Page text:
Sen. Ted Cruz, R-Texas, wants to know if Yale Law School is illegally discriminating against Christians.
Cruz has launched an investigation into Yale Law School’s recent decision to apply their non-discrimination policy to summer and postgraduate public interest fellowships, arguing that it unfairly discriminates against students who wish to serve in organizations professing traditional "Christian views” or “sexual ethics.”
“Public news reports indicate that Yale Law School has recently adopted a transparently discriminatory policy: namely, that Yale will no longer provide any stipends or loan repayments for students serving in organizations professing traditional Christian views or adhering to traditional sexual ethics,” Cruz wrote in a letter to Yale Law School Dean Heather Gerken last Thursday.
Cruz, who is chairman of the Senate Judiciary Committee’s Subcommittee on the Constitution, argued that the policy appeared to be in violation of the First Amendment.
“The First Amendment protects both free speech and the Free Exercise of religion. Yale’s new policy does neither. Instead, it appears that the policy arose from unconstitutional animus and a specific discriminatory intent both to blacklist Christian organizations like the Alliance Defending Freedom and to punish Yale students whose values or religious faith lead them to work there,” he said.
“Please be advised that the Senate Judiciary Committee’s Subcommittee on the Constitution is opening an investigation into Yale Law School’s policy, announced via email on or about March 25, 2019, extending its putative nondiscrimination policy to summer public interest fellowships, postgraduate public interest fellowships, and loan forgiveness for public interest careers. As that investigation may include a subpoena duces tecum or a referral to the Department of Justice for action against the law school, please further consider this as notice of your obligation to take reasonable steps to retain all hard copies and electronically stored information relevant to this investigation and potential litigation,” Cruz further warned.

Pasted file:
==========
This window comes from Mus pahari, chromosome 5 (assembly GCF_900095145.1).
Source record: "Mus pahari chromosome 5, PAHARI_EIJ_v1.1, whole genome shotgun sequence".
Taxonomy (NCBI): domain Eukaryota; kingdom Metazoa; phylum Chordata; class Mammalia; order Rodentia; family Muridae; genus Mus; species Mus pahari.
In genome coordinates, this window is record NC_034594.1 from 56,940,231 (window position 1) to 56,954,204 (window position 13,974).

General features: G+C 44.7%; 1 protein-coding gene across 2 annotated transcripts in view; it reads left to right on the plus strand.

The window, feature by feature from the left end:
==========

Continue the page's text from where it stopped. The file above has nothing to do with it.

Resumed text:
A Yale News report said the law school’s policy change was triggered after the school’s chapter of the Federalist Society, a student group committed to open and honest debate on important legal issues, invited a lawyer from the conservative legal organization Alliance Defending Freedom to speak earlier this year. LGBTQ activists at Yale, known as the Outlaws, opposed the invitation and on Feb. 24 asked the administration to clarify its summer fellowship and admission policies “regarding organizations that discriminate against members of its community.”
The LGBTQ group argued that by supporting students working for organizations that supposedly discriminate against people like them in hiring practices, Yale would be violating its own nondiscrimination policy.
In a statement on Cruz’s threat, Yale Law School said National Association for Law Placement’s policy and the American Bar Association require that law schools impose sanctions on discriminatory groups.
“We recently decided that the Law School will require that any employment position it financially supports be open to all of our students,” the statement cited by Yale News said. “If an employer refuses to hire students because they are Christian, black, veterans, or gay, we will not fund that position.”
A Cruz spokesperson told Yale News that he will “possibly” hold a hearing on the issue to determine whether Yale should continue receiving federal funds.
“This discriminatory policy indicates that Yale Law School would prefer to sabotage the prospects of their own students than see them advocate for mainstream Christian or conservative causes,” the spokesperson said. “[Cruz] will possibly hold a hearing to determine whether their rights are being violated by Yale, an institution which receives federal funds and is clearly prohibited from this sort of discrimination.”